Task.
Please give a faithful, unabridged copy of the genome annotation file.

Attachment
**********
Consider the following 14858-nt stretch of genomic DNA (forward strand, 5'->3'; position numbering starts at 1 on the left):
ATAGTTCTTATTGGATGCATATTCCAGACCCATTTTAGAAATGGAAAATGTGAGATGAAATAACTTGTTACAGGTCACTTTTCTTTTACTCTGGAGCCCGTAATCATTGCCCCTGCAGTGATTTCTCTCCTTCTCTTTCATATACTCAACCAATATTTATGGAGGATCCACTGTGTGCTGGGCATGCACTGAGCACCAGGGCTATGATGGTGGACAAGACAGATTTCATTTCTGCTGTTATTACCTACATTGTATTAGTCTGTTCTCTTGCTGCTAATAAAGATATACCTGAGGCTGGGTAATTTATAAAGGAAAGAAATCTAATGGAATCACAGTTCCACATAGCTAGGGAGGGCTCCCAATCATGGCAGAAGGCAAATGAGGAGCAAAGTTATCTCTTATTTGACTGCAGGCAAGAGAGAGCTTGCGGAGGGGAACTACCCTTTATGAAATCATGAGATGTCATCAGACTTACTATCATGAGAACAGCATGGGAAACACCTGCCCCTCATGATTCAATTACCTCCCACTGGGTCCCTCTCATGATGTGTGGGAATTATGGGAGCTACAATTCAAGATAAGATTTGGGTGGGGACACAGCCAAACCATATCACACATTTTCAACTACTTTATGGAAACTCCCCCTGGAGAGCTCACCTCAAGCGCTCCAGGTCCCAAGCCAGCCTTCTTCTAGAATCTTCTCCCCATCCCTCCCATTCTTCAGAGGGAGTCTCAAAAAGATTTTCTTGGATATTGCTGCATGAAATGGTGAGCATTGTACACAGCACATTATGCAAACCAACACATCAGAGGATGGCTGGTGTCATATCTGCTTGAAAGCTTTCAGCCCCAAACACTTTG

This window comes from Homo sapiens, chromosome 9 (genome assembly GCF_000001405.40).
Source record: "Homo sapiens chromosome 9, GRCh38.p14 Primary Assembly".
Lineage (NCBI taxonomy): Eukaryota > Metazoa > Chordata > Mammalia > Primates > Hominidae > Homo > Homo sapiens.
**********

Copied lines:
Consider the following 14858-nt stretch of genomic DNA (forward strand, 5'->3'; position numbering starts at 1 on the left):
ATAGTTCTTATTGGATGCATATTCCAGACCCATTTTAGAAATGGAAAATGTGAGATGAAATAACTTGTTACAGGTCACTTTTCTTTTACTCTGGAGCCCGTAATCATTGCCCCTGCAGTGATTTCTCTCCTTCTCTTTCATATACTCAACCAATATTTATGGAGGATCCACTGTGTGCTGGGCATGCACTGAGCACCAGGGCTATGATGGTGGACAAGACAGATTTCATTTCTGCTGTTATTACCTACATTGTATTAGTCTGTTCTCTTGCTGCTAATAAAGATATACCTGAGGCTGGGTAATTTATAAAGGAAAGAAATCTAATGGAATCACAGTTCCACATAGCTAGGGAGGGCTCCCAATCATGGCAGAAGGCAAATGAGGAGCAAAGTTATCTCTTATTTGACTGCAGGCAAGAGAGAGCTTGCGGAGGGGAACTACCCTTTATGAAATCATGAGATGTCATCAGACTTACTATCATGAGAACAGCATGGGAAACACCTGCCCCTCATGATTCAATTACCTCCCACTGGGTCCCTCTCATGATGTGTGGGAATTATGGGAGCTACAATTCAAGATAAGATTTGGGTGGGGACACAGCCAAACCATATCACACATTTTCAACTACTTTATGGAAACTCCCCCTGGAGAGCTCACCTCAAGCGCTCCAGGTCCCAAGCCAGCCTTCTTCTAGAATCTTCTCCCCATCCCTCCCATTCTTCAGAGGGAGTCTCAAAAAGATTTTCTTGGATATTGCTGCATGAAATGGTGAGCATTGTACACAGCACATTATGCAAACCAACACATCAGAGGATGGCTGGTGTCATATCTGCTTGAAAGCTTTCAGCCCCAAACACTTTG

This window comes from Homo sapiens, chromosome 9 (genome assembly GCF_000001405.40).
Source record: "Homo sapiens chromosome 9, GRCh38.p14 Primary Assembly".
Lineage (NCBI taxonomy): Eukaryota > Metazoa > Chordata > Mammalia > Primates > Hominidae > Homo > Homo sapiens.